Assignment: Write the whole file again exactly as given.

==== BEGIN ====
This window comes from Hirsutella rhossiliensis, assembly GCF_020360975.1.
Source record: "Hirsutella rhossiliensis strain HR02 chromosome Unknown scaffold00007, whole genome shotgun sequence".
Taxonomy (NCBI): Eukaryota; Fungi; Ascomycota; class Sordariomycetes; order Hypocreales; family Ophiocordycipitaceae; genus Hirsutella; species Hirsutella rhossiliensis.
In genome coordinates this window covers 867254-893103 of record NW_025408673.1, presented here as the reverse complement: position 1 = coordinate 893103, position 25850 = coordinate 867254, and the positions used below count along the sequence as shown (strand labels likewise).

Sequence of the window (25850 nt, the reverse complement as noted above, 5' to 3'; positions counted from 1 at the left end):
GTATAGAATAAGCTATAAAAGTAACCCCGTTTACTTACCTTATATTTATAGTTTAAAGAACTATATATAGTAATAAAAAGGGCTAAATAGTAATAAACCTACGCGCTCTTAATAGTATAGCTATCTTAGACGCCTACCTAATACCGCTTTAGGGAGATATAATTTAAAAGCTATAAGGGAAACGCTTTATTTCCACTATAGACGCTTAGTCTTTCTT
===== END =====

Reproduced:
This window comes from Hirsutella rhossiliensis, assembly GCF_020360975.1.
Source record: "Hirsutella rhossiliensis strain HR02 chromosome Unknown scaffold00007, whole genome shotgun sequence".
Taxonomy (NCBI): Eukaryota; Fungi; Ascomycota; class Sordariomycetes; order Hypocreales; family Ophiocordycipitaceae; genus Hirsutella; species Hirsutella rhossiliensis.
In genome coordinates this window covers 867254-893103 of record NW_025408673.1, presented here as the reverse complement: position 1 = coordinate 893103, position 25850 = coordinate 867254, and the positions used below count along the sequence as shown (strand labels likewise).

Sequence of the window (25850 nt, the reverse complement as noted above, 5' to 3'; positions counted from 1 at the left end):
GTATAGAATAAGCTATAAAAGTAACCCCGTTTACTTACCTTATATTTATAGTTTAAAGAACTATATATAGTAATAAAAAGGGCTAAATAGTAATAAACCTACGCGCTCTTAATAGTATAGCTATCTTAGACGCCTACCTAATACCGCTTTAGGGAGATATAATTTAAAAGCTATAAGGGAAACGCTTTATTTCCACTATAGACGCTTAGTCTTTCTT